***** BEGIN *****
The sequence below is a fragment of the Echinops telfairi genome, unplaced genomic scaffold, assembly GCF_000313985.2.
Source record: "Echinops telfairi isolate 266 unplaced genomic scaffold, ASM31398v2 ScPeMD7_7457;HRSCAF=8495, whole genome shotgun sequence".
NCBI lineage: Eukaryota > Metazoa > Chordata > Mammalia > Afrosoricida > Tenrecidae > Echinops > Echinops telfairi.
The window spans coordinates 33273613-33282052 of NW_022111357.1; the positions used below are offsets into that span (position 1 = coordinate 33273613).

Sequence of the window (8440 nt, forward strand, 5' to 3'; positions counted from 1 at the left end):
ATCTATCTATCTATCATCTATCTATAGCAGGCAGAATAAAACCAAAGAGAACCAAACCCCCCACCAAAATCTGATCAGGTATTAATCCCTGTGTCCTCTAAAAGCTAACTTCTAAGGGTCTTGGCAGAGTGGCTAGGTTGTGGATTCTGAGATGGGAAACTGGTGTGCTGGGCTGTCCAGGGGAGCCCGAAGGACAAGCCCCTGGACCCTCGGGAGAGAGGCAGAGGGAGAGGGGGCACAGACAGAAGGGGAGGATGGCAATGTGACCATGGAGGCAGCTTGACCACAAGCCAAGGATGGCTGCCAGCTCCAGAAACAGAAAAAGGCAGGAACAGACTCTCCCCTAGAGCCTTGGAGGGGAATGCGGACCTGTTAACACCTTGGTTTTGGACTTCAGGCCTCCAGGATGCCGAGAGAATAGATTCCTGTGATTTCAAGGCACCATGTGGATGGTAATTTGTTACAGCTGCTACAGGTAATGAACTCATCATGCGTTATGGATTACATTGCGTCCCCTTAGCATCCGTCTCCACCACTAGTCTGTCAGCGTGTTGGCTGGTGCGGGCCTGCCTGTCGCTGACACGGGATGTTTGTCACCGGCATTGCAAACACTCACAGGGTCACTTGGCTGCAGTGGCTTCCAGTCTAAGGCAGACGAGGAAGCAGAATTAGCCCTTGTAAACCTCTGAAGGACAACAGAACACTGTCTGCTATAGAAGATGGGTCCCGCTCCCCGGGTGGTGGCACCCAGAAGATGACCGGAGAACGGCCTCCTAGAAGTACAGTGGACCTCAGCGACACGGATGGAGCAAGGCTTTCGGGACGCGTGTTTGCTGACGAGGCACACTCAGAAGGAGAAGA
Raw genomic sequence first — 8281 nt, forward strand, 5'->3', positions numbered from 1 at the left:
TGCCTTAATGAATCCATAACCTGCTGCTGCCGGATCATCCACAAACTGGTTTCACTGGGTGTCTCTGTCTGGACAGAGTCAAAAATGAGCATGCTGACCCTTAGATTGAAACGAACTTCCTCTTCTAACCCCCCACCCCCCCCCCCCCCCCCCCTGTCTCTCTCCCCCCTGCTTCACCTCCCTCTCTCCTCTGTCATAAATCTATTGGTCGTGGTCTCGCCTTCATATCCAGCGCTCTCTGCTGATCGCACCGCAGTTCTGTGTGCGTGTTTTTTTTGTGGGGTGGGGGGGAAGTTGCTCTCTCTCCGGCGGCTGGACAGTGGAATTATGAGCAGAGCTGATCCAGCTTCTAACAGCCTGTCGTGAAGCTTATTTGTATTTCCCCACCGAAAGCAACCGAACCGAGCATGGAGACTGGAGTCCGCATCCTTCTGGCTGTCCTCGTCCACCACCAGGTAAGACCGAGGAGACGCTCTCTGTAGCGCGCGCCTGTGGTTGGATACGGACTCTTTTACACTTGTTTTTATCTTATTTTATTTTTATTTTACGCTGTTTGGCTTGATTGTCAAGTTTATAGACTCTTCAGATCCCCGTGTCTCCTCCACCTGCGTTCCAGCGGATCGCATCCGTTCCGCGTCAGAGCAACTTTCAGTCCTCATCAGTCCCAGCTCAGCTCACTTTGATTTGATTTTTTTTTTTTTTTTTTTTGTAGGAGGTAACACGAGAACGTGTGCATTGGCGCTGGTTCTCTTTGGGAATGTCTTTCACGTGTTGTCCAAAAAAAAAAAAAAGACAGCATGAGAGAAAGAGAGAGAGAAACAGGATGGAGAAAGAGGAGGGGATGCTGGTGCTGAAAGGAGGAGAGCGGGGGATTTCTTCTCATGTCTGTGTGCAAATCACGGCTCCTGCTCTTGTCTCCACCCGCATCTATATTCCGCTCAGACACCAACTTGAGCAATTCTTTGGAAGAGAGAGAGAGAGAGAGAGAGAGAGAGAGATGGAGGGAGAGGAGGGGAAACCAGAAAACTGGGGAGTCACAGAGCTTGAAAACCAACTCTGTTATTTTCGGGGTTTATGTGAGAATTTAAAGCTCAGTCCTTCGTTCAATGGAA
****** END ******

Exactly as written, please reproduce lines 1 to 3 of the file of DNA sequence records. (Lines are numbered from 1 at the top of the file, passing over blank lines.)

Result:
The sequence below is a fragment of the Echinops telfairi genome, unplaced genomic scaffold, assembly GCF_000313985.2.
Source record: "Echinops telfairi isolate 266 unplaced genomic scaffold, ASM31398v2 ScPeMD7_7457;HRSCAF=8495, whole genome shotgun sequence".
NCBI lineage: Eukaryota > Metazoa > Chordata > Mammalia > Afrosoricida > Tenrecidae > Echinops > Echinops telfairi.